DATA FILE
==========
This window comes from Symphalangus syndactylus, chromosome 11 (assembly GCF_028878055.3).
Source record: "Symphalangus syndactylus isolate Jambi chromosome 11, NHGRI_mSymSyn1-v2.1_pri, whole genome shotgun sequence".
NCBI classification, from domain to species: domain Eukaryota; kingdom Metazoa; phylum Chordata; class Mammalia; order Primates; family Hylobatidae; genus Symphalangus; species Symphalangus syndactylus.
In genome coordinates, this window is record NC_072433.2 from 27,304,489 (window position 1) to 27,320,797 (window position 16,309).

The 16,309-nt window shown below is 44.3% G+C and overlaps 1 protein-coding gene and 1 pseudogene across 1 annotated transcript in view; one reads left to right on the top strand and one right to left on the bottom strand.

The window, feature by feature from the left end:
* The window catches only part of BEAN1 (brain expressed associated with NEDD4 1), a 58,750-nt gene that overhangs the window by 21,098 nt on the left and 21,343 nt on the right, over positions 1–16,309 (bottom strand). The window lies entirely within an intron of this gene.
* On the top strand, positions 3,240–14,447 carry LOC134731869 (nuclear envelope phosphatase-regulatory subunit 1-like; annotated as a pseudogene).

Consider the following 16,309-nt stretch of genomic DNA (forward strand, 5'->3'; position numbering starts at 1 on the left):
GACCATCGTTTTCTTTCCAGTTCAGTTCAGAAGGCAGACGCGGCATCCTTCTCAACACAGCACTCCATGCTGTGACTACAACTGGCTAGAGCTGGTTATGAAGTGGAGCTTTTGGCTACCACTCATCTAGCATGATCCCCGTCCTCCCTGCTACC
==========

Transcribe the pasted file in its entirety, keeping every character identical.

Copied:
This window comes from Symphalangus syndactylus, chromosome 11 (assembly GCF_028878055.3).
Source record: "Symphalangus syndactylus isolate Jambi chromosome 11, NHGRI_mSymSyn1-v2.1_pri, whole genome shotgun sequence".
NCBI classification, from domain to species: domain Eukaryota; kingdom Metazoa; phylum Chordata; class Mammalia; order Primates; family Hylobatidae; genus Symphalangus; species Symphalangus syndactylus.
In genome coordinates, this window is record NC_072433.2 from 27,304,489 (window position 1) to 27,320,797 (window position 16,309).

The 16,309-nt window shown below is 44.3% G+C and overlaps 1 protein-coding gene and 1 pseudogene across 1 annotated transcript in view; one reads left to right on the top strand and one right to left on the bottom strand.

The window, feature by feature from the left end:
* The window catches only part of BEAN1 (brain expressed associated with NEDD4 1), a 58,750-nt gene that overhangs the window by 21,098 nt on the left and 21,343 nt on the right, over positions 1–16,309 (bottom strand). The window lies entirely within an intron of this gene.
* On the top strand, positions 3,240–14,447 carry LOC134731869 (nuclear envelope phosphatase-regulatory subunit 1-like; annotated as a pseudogene).

Consider the following 16,309-nt stretch of genomic DNA (forward strand, 5'->3'; position numbering starts at 1 on the left):
GACCATCGTTTTCTTTCCAGTTCAGTTCAGAAGGCAGACGCGGCATCCTTCTCAACACAGCACTCCATGCTGTGACTACAACTGGCTAGAGCTGGTTATGAAGTGGAGCTTTTGGCTACCACTCATCTAGCATGATCCCCGTCCTCCCTGCTACC